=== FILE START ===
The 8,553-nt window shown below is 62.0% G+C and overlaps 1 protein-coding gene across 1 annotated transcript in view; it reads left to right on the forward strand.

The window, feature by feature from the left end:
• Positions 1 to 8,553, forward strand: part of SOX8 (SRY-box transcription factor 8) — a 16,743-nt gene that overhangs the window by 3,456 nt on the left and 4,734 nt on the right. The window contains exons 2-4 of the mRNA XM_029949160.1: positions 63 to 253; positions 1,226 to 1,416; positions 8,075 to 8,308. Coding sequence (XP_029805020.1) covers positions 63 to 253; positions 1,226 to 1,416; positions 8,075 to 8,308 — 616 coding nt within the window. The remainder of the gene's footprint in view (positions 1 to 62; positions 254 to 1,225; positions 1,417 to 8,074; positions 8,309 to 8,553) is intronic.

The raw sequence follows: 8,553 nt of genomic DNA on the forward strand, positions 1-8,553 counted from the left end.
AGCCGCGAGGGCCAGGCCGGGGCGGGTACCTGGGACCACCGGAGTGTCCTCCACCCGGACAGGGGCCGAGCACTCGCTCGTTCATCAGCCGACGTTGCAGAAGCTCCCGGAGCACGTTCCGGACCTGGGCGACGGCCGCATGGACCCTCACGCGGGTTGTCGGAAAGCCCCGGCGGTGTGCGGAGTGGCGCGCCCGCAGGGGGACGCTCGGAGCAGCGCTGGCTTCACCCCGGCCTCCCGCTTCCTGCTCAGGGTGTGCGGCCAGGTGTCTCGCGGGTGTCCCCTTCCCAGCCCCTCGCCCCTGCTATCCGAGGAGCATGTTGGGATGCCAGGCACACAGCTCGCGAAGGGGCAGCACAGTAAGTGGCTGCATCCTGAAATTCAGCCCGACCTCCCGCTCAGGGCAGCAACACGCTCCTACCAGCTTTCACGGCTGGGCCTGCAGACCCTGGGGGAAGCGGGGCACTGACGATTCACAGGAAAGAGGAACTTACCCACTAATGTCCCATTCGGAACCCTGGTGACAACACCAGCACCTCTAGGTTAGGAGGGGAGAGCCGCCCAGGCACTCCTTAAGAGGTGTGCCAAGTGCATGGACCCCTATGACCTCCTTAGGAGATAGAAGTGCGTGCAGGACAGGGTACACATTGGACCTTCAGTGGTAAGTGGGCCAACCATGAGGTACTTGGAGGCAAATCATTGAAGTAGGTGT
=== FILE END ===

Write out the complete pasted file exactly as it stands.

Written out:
The 8,553-nt window shown below is 62.0% G+C and overlaps 1 protein-coding gene across 1 annotated transcript in view; it reads left to right on the forward strand.

The window, feature by feature from the left end:
• Positions 1 to 8,553, forward strand: part of SOX8 (SRY-box transcription factor 8) — a 16,743-nt gene that overhangs the window by 3,456 nt on the left and 4,734 nt on the right. The window contains exons 2-4 of the mRNA XM_029949160.1: positions 63 to 253; positions 1,226 to 1,416; positions 8,075 to 8,308. Coding sequence (XP_029805020.1) covers positions 63 to 253; positions 1,226 to 1,416; positions 8,075 to 8,308 — 616 coding nt within the window. The remainder of the gene's footprint in view (positions 1 to 62; positions 254 to 1,225; positions 1,417 to 8,074; positions 8,309 to 8,553) is intronic.

The raw sequence follows: 8,553 nt of genomic DNA on the forward strand, positions 1-8,553 counted from the left end.
AGCCGCGAGGGCCAGGCCGGGGCGGGTACCTGGGACCACCGGAGTGTCCTCCACCCGGACAGGGGCCGAGCACTCGCTCGTTCATCAGCCGACGTTGCAGAAGCTCCCGGAGCACGTTCCGGACCTGGGCGACGGCCGCATGGACCCTCACGCGGGTTGTCGGAAAGCCCCGGCGGTGTGCGGAGTGGCGCGCCCGCAGGGGGACGCTCGGAGCAGCGCTGGCTTCACCCCGGCCTCCCGCTTCCTGCTCAGGGTGTGCGGCCAGGTGTCTCGCGGGTGTCCCCTTCCCAGCCCCTCGCCCCTGCTATCCGAGGAGCATGTTGGGATGCCAGGCACACAGCTCGCGAAGGGGCAGCACAGTAAGTGGCTGCATCCTGAAATTCAGCCCGACCTCCCGCTCAGGGCAGCAACACGCTCCTACCAGCTTTCACGGCTGGGCCTGCAGACCCTGGGGGAAGCGGGGCACTGACGATTCACAGGAAAGAGGAACTTACCCACTAATGTCCCATTCGGAACCCTGGTGACAACACCAGCACCTCTAGGTTAGGAGGGGAGAGCCGCCCAGGCACTCCTTAAGAGGTGTGCCAAGTGCATGGACCCCTATGACCTCCTTAGGAGATAGAAGTGCGTGCAGGACAGGGTACACATTGGACCTTCAGTGGTAAGTGGGCCAACCATGAGGTACTTGGAGGCAAATCATTGAAGTAGGTGT